31 July 2016
31 July 2016 – China Clay
|Double-striped Pug (Gymnoscelis rufifasciata)|
My final, farewell trap of the summer attracted a great number of species, some of which have enjoyed a steady presence since my very first week (Diamond Back, Poplar Hawk-moth, Snout, Flame Shoulder), while others have come and gone (Smoky Wainscot, White Ermine, Double Square-spot). It is hard to believe that in the past two months I have seen and committed to memory some 200 species, most of which I had no prior knowledge. And my work ethic was pretty much informed by the thought that nature alone composes the sacred calendar of the moths – I am merely the scribe.
I was aware that the number of species photographed and identified has been slowly climbing, but I had no idea it was so close to 400. And still they come. Today, we found another new species: the Double-striped Pug (Gymnoscelis rufifasciata).
Most pugs that end up in the trap are either too worn or too ambiguous to identify. This one though, with its delicate small size and triangular wing shape, seemed worth a try. Double-striped Pug was my first guess, but even then I could not reconcile the velvety red and black pattern on the official photographs (UK Moths and Yorkshire Moths) and the markings on our moth seemed neither here nor there. One can sort of see the remnants of the central cross-lines and the shading along the trailing edge, though I don’t know how much of it was my own imagination. Fortunately Charlie Fletcher confirmed the identity.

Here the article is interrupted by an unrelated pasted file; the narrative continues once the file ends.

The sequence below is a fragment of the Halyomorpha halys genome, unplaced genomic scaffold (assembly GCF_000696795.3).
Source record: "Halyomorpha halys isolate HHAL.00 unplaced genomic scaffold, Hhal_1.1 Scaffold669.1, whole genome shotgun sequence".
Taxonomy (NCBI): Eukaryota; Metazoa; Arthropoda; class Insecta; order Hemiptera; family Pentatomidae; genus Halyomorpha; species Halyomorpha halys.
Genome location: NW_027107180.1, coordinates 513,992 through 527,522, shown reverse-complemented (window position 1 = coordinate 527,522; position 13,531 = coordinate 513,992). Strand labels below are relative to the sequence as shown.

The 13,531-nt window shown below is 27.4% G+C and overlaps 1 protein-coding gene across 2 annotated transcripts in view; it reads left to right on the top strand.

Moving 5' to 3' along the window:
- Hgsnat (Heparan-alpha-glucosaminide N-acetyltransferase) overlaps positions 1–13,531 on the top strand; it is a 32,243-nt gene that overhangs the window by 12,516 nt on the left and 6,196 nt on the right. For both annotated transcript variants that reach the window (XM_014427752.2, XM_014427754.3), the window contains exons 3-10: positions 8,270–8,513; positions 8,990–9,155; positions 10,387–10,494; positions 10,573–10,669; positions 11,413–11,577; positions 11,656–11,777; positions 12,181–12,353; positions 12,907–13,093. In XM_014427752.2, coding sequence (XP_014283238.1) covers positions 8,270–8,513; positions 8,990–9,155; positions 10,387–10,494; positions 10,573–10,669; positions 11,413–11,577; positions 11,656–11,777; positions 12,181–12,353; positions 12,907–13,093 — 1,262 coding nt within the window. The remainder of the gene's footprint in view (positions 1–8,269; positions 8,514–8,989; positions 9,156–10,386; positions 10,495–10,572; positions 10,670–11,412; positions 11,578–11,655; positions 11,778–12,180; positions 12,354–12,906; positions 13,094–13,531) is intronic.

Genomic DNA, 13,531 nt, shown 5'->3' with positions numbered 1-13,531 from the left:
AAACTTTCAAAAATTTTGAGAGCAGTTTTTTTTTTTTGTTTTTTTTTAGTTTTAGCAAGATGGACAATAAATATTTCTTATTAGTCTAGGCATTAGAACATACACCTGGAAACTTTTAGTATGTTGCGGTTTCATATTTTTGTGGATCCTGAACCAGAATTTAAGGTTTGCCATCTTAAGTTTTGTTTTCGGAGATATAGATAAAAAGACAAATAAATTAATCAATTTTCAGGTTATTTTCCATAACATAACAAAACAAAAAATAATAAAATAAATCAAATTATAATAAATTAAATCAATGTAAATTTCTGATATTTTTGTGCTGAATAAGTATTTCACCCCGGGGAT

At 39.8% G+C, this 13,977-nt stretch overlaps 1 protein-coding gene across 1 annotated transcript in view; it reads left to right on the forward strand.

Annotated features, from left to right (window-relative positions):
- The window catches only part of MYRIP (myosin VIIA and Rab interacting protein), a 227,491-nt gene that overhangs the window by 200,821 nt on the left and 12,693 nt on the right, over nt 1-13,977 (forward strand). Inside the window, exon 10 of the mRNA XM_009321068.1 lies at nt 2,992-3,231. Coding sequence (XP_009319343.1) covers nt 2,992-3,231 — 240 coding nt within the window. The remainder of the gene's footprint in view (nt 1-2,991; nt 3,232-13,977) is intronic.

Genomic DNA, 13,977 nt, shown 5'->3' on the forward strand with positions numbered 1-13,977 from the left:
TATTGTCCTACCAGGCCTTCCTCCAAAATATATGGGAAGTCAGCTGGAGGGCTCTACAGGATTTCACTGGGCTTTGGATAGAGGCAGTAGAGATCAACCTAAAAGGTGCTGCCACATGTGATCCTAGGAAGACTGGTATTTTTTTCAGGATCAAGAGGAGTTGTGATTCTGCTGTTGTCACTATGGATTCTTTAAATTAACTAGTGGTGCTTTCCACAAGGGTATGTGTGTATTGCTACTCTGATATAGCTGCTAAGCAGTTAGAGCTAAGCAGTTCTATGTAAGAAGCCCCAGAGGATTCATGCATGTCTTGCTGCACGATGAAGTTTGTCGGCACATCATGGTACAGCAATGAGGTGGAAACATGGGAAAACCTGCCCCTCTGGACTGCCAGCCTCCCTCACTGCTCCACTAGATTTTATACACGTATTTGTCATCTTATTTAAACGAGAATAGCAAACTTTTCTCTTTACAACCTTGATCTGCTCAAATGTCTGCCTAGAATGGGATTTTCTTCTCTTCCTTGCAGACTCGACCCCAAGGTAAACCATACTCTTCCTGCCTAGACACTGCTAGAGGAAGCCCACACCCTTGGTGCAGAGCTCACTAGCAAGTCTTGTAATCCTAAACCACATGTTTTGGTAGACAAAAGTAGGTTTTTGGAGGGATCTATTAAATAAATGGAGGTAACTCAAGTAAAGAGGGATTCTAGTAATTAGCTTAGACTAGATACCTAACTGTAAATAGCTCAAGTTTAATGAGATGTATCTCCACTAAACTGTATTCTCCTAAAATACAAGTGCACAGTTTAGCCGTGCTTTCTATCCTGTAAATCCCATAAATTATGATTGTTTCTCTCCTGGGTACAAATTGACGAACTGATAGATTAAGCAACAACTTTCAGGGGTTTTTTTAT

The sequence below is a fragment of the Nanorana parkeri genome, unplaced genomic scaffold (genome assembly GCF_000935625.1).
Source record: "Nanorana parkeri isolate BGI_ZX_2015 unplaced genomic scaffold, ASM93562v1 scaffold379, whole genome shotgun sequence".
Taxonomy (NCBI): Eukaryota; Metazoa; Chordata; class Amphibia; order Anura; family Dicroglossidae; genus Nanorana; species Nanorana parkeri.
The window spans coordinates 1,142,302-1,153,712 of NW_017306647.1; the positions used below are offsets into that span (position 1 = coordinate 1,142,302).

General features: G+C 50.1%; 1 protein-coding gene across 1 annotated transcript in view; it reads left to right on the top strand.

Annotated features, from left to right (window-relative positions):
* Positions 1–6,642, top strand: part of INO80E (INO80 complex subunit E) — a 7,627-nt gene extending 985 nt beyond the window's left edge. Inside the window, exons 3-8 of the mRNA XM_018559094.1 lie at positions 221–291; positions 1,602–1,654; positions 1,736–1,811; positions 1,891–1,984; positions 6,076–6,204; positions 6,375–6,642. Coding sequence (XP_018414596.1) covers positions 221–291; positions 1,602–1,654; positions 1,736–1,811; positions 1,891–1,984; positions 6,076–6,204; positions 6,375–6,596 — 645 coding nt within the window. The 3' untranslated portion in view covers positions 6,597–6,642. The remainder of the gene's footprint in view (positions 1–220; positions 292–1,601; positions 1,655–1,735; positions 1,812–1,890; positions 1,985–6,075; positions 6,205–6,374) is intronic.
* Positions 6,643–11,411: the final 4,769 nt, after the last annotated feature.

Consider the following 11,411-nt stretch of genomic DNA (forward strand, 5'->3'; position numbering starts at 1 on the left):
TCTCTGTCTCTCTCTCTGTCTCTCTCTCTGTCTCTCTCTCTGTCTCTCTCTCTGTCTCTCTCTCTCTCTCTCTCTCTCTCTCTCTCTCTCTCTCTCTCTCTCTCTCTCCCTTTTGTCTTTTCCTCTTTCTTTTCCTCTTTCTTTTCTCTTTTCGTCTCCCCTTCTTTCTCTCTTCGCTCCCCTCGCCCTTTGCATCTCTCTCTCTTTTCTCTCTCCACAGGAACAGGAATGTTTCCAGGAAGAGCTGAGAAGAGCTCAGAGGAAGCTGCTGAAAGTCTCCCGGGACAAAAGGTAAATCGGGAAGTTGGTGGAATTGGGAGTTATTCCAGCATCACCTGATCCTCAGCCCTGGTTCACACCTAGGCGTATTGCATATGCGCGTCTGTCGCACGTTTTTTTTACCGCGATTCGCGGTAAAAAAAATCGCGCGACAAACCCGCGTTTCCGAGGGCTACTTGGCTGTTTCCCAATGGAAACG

‘Gumnos’, meaning naked, and ‘skelos’, the leg, refer to the spur-less posterior tibia. Rufus, the color red and fascia, a band, define the characteristic tint of the markings (much faded in our sample). It is a common and widely spread species and feeds on holly and gorse.
|Tung Chau (UPenn) identifying moths|
With that addition, the species count has risen to 398, that is, 25 new species since I arrived! I am leaving today for London but I refuse to say my goodbye because, unlike us, there is no end, no geographical barrier to the world of moths. A few days ago, I received from my father a picture of a moth in our house in China. It was a Clay, a frequent visitor to our trap here. I know the moths will keep coming, that they will keep brewing changes in a world that will one day, so to speak, come into light.
Post: Tung Chau (UPenn)